I prefer Enunwa over Landry, as Enunwa sets up better against the Browns’ defense than Landry sets up against the Jets, and a target from Sam Darnold (in this Jeremy Bates offense) is worth more than a target from Tyrod Taylor (in this Todd Haley offense). But they are 1A and 1B on this slate, in terms of Pure Floor & Ceiling.

For safety, I would rank the running backs:

Powell // Crowell (Powell ahead, but only slightly)

For upside, I would rank them:

Crowell // Johnson (Johnson is the better player, but his usage is far more uncertain)

Ancillary wide receivers are difficult to fall in love with in this spot. Calloway is the sexiest name and will probably draw a lot of interest in spite of only seeing four targets last week. I still like him as the highest-ceiling guy out of this thin group. I’m guessing Njoku will get hyped up by people this week, and he has the athleticism to smash; but keep in mind what he did the last couple weeks with plenty of targets in similarly difficult matchups. His “boom” upside is there, but he’s still “boom/bust.” The Jets’ pass catchers behind Enunwa are purely guesses. Robby Anderson is too good to not get a few blowup games, but workload is currently insecure, and this will be a difficult game to go deep — against Myles Garrett, and with the Browns giving away free yards underneath. Pryor should be on the field plenty, but you’re just hoping things fall into place if you roster him. He has upside, but he has floor to go with it.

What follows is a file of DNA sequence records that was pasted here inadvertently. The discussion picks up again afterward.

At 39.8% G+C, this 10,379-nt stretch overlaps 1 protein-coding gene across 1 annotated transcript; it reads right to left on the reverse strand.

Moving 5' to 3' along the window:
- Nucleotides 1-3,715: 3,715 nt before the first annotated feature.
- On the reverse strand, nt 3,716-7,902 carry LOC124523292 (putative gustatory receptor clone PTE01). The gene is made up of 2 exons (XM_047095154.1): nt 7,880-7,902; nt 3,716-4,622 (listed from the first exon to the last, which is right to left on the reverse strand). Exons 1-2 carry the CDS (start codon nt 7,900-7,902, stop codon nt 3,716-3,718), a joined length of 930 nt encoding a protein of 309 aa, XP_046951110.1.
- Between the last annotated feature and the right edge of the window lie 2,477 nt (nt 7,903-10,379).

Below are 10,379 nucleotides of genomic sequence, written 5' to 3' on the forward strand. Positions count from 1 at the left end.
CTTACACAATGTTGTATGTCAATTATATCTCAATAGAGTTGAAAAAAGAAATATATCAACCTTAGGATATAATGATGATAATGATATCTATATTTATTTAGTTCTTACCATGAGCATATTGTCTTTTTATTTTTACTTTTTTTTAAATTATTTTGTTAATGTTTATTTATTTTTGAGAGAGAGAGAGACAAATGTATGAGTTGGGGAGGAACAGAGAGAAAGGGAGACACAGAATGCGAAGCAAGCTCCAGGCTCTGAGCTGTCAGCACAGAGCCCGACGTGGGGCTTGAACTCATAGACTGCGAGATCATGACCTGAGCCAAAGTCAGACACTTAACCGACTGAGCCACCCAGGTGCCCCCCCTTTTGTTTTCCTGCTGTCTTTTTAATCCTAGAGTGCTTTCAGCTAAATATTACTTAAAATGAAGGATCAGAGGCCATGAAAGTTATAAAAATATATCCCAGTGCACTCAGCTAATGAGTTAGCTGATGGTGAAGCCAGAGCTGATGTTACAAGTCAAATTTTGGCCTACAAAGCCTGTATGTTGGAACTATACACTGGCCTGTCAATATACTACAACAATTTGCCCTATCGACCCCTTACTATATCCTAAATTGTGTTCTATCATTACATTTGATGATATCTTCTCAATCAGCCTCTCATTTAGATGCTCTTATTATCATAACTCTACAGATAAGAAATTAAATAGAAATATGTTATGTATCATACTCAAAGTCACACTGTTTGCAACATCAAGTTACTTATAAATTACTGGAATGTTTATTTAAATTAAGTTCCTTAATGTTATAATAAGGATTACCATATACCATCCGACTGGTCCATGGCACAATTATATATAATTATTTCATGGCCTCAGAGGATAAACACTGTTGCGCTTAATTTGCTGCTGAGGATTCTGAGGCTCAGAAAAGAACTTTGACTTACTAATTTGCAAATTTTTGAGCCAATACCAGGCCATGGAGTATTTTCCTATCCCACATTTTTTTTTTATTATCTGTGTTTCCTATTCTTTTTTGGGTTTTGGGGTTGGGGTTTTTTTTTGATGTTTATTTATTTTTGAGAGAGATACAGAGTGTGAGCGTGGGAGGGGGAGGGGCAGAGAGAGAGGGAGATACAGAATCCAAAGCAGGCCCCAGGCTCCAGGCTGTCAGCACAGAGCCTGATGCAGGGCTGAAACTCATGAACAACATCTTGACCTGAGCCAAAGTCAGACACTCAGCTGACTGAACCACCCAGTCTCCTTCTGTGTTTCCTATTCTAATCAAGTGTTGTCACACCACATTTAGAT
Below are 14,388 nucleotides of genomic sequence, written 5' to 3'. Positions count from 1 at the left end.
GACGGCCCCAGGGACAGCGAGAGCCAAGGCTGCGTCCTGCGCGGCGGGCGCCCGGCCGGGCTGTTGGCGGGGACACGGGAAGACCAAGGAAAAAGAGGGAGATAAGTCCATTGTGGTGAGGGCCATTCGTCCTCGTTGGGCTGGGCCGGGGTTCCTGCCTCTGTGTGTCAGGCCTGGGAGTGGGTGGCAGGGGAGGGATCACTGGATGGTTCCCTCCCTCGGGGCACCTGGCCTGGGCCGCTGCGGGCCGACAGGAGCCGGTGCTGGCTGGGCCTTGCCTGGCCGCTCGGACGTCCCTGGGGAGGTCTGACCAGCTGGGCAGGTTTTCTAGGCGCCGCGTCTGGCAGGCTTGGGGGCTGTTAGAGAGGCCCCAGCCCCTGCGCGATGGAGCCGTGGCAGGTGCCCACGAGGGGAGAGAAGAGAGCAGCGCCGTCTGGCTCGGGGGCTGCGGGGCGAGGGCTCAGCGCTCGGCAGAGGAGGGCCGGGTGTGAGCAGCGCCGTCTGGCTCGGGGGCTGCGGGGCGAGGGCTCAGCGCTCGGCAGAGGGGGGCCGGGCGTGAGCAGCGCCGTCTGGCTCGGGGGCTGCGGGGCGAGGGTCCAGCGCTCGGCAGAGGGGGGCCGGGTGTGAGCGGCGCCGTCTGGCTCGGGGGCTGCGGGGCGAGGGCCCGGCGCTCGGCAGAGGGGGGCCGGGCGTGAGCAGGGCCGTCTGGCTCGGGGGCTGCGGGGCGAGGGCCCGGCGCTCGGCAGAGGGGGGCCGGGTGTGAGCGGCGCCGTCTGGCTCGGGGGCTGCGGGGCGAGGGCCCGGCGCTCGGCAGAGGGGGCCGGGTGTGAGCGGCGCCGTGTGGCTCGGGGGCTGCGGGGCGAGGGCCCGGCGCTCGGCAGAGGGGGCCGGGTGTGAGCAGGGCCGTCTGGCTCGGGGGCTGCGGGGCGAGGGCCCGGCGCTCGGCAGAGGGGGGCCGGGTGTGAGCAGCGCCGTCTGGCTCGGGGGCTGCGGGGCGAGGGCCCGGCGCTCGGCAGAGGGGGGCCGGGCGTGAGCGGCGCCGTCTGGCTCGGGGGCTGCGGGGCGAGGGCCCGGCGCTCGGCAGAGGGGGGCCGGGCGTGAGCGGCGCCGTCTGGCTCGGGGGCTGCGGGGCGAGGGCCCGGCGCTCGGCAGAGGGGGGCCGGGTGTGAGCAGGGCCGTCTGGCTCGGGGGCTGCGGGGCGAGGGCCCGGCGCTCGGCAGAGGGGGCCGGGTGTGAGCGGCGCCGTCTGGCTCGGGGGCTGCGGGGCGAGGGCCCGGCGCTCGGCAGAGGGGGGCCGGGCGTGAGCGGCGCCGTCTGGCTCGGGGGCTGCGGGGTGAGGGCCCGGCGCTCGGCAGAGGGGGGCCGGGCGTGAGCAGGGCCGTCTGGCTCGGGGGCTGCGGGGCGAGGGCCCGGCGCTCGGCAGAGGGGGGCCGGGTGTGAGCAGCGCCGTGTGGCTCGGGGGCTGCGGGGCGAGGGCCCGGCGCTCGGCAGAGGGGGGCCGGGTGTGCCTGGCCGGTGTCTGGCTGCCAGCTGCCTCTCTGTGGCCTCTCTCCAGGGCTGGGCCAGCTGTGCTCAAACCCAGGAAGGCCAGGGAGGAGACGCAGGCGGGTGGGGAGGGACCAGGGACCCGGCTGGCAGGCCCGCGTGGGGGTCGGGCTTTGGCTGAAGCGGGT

The defenses are also appealing. I lean Browns first, as the home favorite against a rookie. But the Jets have played aggressive football the first two games, and Tyrod Taylor has been holding onto the ball too long. There is upside on both sides of the ball.

With so little to love this week, it should also be noted that either kicker (Greg Joseph is the new man for the Browns) could easily clear 10 points. Quarterbacks and the two “sure things” are the only players with a significantly better chance of passing 10 points than these kickers; though I do expect at least one of the running backs to outscore these guys as well.